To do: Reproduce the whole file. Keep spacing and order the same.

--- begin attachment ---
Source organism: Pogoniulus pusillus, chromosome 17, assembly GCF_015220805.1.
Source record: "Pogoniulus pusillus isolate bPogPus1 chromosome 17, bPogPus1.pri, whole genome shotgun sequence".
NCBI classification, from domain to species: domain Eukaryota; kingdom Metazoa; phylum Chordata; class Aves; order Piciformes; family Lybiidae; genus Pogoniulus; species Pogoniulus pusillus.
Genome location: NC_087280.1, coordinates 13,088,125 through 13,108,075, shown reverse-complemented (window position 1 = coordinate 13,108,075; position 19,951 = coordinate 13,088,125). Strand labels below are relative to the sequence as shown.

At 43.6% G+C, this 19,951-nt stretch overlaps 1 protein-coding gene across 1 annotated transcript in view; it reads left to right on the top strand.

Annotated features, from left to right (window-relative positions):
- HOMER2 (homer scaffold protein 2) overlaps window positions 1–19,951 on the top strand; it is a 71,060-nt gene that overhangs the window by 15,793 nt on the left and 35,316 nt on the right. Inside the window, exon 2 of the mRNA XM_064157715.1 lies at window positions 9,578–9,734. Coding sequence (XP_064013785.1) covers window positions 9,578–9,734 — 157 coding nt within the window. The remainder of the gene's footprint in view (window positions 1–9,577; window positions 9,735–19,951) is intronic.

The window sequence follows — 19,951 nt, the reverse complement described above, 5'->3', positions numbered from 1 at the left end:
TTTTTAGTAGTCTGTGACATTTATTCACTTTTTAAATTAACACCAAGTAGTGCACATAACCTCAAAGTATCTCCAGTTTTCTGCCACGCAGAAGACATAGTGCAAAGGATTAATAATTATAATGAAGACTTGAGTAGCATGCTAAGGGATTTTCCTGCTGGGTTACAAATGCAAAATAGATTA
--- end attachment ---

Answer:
Source organism: Pogoniulus pusillus, chromosome 17, assembly GCF_015220805.1.
Source record: "Pogoniulus pusillus isolate bPogPus1 chromosome 17, bPogPus1.pri, whole genome shotgun sequence".
NCBI classification, from domain to species: domain Eukaryota; kingdom Metazoa; phylum Chordata; class Aves; order Piciformes; family Lybiidae; genus Pogoniulus; species Pogoniulus pusillus.
Genome location: NC_087280.1, coordinates 13,088,125 through 13,108,075, shown reverse-complemented (window position 1 = coordinate 13,108,075; position 19,951 = coordinate 13,088,125). Strand labels below are relative to the sequence as shown.

At 43.6% G+C, this 19,951-nt stretch overlaps 1 protein-coding gene across 1 annotated transcript in view; it reads left to right on the top strand.

Annotated features, from left to right (window-relative positions):
- HOMER2 (homer scaffold protein 2) overlaps window positions 1–19,951 on the top strand; it is a 71,060-nt gene that overhangs the window by 15,793 nt on the left and 35,316 nt on the right. Inside the window, exon 2 of the mRNA XM_064157715.1 lies at window positions 9,578–9,734. Coding sequence (XP_064013785.1) covers window positions 9,578–9,734 — 157 coding nt within the window. The remainder of the gene's footprint in view (window positions 1–9,577; window positions 9,735–19,951) is intronic.

The window sequence follows — 19,951 nt, the reverse complement described above, 5'->3', positions numbered from 1 at the left end:
TTTTTAGTAGTCTGTGACATTTATTCACTTTTTAAATTAACACCAAGTAGTGCACATAACCTCAAAGTATCTCCAGTTTTCTGCCACGCAGAAGACATAGTGCAAAGGATTAATAATTATAATGAAGACTTGAGTAGCATGCTAAGGGATTTTCCTGCTGGGTTACAAATGCAAAATAGATTA